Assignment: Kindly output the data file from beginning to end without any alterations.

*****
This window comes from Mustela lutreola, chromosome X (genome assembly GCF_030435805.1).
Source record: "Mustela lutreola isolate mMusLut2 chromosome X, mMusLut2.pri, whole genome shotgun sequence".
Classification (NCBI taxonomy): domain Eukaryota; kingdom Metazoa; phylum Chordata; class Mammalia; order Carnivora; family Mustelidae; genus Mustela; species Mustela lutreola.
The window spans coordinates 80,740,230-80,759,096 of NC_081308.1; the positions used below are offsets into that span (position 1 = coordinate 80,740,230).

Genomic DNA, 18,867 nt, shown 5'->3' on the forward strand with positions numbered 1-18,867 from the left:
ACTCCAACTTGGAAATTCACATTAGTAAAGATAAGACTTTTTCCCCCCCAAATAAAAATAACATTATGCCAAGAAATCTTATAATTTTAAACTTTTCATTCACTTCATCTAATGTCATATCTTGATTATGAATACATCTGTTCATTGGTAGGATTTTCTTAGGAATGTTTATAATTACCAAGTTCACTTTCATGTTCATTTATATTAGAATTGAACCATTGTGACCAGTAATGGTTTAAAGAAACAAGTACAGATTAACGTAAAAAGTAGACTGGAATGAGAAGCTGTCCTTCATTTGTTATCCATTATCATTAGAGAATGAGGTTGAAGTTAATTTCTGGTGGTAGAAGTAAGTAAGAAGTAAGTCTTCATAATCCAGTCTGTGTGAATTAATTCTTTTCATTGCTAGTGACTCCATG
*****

This window comes from Mustela lutreola, chromosome X (genome assembly GCF_030435805.1).
Source record: "Mustela lutreola isolate mMusLut2 chromosome X, mMusLut2.pri, whole genome shotgun sequence".
Classification (NCBI taxonomy): domain Eukaryota; kingdom Metazoa; phylum Chordata; class Mammalia; order Carnivora; family Mustelidae; genus Mustela; species Mustela lutreola.
The window spans coordinates 80,740,230-80,759,096 of NC_081308.1; the positions used below are offsets into that span (position 1 = coordinate 80,740,230).

Genomic DNA, 18,867 nt, shown 5'->3' on the forward strand with positions numbered 1-18,867 from the left:
ACTCCAACTTGGAAATTCACATTAGTAAAGATAAGACTTTTTCCCCCCCAAATAAAAATAACATTATGCCAAGAAATCTTATAATTTTAAACTTTTCATTCACTTCATCTAATGTCATATCTTGATTATGAATACATCTGTTCATTGGTAGGATTTTCTTAGGAATGTTTATAATTACCAAGTTCACTTTCATGTTCATTTATATTAGAATTGAACCATTGTGACCAGTAATGGTTTAAAGAAACAAGTACAGATTAACGTAAAAAGTAGACTGGAATGAGAAGCTGTCCTTCATTTGTTATCCATTATCATTAGAGAATGAGGTTGAAGTTAATTTCTGGTGGTAGAAGTAAGTAAGAAGTAAGTCTTCATAATCCAGTCTGTGTGAATTAATTCTTTTCATTGCTAGTGACTCCATG